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What is the gut microbiome’s role?


The gut microbiome consists of over 100 trillion microorganisms, such as bacteria, yeasts and viruses, that live in our large intestine. Gut microbes regulate and perform bodily functions while also serving as a defence for the body against external threats. The European project MyNewGut, has investigated the impact of diet and food on the gut microbiome and how this influences physical and mental health [1].


Nowadays, non-communicable diseases (NCDs), which include obesity and cardiometabolic disorders, are responsible for almost 70% of deaths worldwide2. Researchers showed that unhealthy diets and sedentary lifestyles can affect gut microbiome health and diversity, which in turn can contribute to the development of NCDs [3].

Dietary habits

The gut microbiome can temporarily resist external changes, such as antibiotic consumption or dietary variations, to maintain the body in a good physical state. Yet, extreme conditions, such as malnutrition or infections, can disturb the sensitive balance between the body and the microbes. This can lead to disruption of the microbiome, so-called dysbiosis. Dietary habits highly influence the gut microbiota composition, which can lead to obesity as well as mood and anxiety disorders.  For example, high fat and low fibre diets negatively impact microbial diversity and weaken the resistance against inflammation and harmful substances. Plant-based and high fibre diets enhance microbial species diversity allowing good microbes to grow and protect the body.

High protein diets

High protein diets are popular in Western societies in the fight against obesity. Although they are effective for weight loss, such diets influence microbiota-derived products in the gut. Ammonia, organic acids, aromatic compounds and other substances may negatively impact the lining of the large intestine [4]. Researchers are cautious about the long-term use of such diets.

Time for more fibre

In contrast with proteins, diets containing high amounts of fibres are known for their benefits on human metabolism. Fibre consumption helps to reduce appetite, enhances digestion, lowers cholesterol and blood sugar and regulates the gut microbiome. Fermentation of prebiotic fibres in the gut by the microbes has a double role. It increases the energy extracted from the diet and produces products, such as short chain fatty acids, that are beneficial for emotional behaviour and energy metabolism [5,7, 8].

Good and bad fats

High fat consumption is widespread due to the extensive use of fats in ready-made and processed foods. High fat diets induce changes on the microbial community structure and functions. In Western societies, behavioural and mood disorders are often related with unhealthy diets and low-activity lifestyles. More recently, mental disorders have also been associated with intestinal dysbiosis. Poor nutrition due to high fat intake increases the risk of anxiety or depression6,7. However, not all fats are the same. Saturated fats, such as tropical oils and dairy fats, reduce microbial diversity and quality, while no negative effect is reported for polyunsaturated fats [5].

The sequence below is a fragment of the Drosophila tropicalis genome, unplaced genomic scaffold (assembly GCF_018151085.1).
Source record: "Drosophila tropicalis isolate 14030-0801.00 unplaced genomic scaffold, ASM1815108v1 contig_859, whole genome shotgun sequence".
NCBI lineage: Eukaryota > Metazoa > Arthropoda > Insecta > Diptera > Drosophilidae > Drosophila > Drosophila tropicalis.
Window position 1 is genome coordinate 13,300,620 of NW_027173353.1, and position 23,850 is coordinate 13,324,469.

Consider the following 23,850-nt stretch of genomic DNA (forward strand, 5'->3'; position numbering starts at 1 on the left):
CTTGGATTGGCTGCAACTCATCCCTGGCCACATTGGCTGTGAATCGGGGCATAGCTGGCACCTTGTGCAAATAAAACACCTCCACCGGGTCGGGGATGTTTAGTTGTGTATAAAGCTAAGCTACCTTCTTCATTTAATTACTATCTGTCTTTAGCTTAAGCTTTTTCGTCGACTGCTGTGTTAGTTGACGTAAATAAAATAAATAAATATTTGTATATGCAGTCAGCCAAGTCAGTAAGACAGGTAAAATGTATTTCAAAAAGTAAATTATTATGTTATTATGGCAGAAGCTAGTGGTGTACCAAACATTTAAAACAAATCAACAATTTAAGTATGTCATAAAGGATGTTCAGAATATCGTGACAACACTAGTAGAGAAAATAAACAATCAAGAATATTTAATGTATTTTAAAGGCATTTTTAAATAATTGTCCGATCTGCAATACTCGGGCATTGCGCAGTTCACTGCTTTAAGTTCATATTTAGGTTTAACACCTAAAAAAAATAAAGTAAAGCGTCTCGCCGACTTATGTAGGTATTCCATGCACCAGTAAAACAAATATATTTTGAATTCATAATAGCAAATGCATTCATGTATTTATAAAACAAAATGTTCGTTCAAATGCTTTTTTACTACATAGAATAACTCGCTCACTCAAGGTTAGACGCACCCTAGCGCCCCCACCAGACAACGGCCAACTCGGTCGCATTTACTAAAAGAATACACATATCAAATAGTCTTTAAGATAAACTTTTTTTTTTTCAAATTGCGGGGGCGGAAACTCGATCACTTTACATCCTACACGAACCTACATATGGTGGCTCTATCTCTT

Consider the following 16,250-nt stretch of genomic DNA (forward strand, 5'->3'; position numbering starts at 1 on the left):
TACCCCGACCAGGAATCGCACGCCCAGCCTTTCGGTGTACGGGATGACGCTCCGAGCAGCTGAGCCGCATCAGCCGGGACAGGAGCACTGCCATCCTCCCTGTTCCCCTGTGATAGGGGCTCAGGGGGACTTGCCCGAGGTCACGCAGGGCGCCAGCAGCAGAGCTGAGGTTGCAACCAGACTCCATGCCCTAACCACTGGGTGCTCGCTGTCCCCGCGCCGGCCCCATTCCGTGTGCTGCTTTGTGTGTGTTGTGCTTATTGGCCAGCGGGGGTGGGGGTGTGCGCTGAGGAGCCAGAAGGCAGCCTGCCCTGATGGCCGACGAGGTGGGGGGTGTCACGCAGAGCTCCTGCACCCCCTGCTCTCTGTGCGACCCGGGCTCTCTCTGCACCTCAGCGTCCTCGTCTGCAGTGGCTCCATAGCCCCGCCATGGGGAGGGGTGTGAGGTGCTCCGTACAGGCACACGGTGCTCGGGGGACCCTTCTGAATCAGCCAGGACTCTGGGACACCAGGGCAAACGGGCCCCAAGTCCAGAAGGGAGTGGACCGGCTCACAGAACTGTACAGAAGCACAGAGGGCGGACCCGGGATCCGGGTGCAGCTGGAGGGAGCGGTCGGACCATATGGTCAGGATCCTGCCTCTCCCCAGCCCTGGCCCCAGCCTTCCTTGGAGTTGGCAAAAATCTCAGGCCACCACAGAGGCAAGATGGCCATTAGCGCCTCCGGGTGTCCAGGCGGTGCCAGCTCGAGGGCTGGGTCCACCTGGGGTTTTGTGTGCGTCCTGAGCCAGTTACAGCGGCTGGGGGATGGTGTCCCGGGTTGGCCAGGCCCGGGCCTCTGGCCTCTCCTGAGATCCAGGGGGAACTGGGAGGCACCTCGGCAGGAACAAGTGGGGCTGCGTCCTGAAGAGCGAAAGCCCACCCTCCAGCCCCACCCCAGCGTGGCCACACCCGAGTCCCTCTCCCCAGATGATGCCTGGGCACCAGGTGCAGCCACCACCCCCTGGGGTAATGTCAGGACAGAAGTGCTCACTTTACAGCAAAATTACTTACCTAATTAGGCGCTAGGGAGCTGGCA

Dietary guidelines

With dietary habits influencing human health, it is important for consumers to have sufficient information about food choices and their impact on health. Scientific research can provide evidence-based nutritional recommendations that form the basis of dietary guidelines. These should then be used to communicate the right messages to the consumers and guide them towards healthier food options.


1.     Gut microbiota’s effect on physical and mental health (MyNewGut)

2.     Major NCD’s and their risk factors

3.     Swinburn BA, Sacks G, Hall KD, McPherson K, Finegood DT, Moodie ML, et al. The global obesity pandemic: shaped by global drivers and local environ- ments. Lancet Lond Engl 2011 Aug 27;378(9793):804e14. 10.1016/S0140-6736(11)60813-1.

4.     Blachier et al. (2018) High-protein diets for weight management: Interactions with the intestinal microbiota and consequences for gut health. A position paper by the MyNewGut study group. Clin Nutr. Sep 20. pii: S0261-5614(18)32454-3. doi: 10.1016/j.clnu.2018.09.016

5.     Sanz et al. (2018) Towards microbiome-informed dietary recommendations for promoting metabolic and mental health: Opinion papers of the MyNewGut project. Clin Nutr. December  2018 Volume 37, Issue 6, Part A, Pages 2191–2197 doi:

6.     Wolters et al. “Dietary fat, the gut microbiota, and metabolic health – a systematic review conducted within the MyNedwGut project. (Clinical Nutrition, under review)

7.     Dinan et al. (2018). Feeding melancholic microbes: MyNewGut recommendations on diet and mood. Clinical Nutrition,                                                 

8.     Benítez-Paez A, Gomez Del Pulgar Eva María, Kjølbæk Louise, Brahe Lena Kirchner, Astrup Arne, Larsen Lesli Hingstrup, et al. Impact of dietary fiber and fat on gut microbiota re-modeling and metabolic health. Trends Food SciTechnol 2016 Nov;57:201e2012.

Image Reference:

Mahesh S. Desai,1,2,3,*§ Anna M. Seekatz,2 Nicole M. Koropatkin,2 Nobuhiko Kamada,2 Christina A. Hickey,4Mathis Wolter,3 Nicholas A. Pudlo,2 Sho Kitamoto,2 Nicolas Terrapon,5 Arnaud Muller,6 Vincent B. Young,2Bernard Henrissat,5 Paul Wilmes,1 Thaddeus S. Stappenbeck,4 Gabriel Núñez,2 and Eric C. Martens2,*,7

“A dietary fiber-deprived gut microbiota degrades the colonic mucus barrier and enhances pathogen susceptibility”

Cell. 2016 Nov 17; 167(5): 1339–1353

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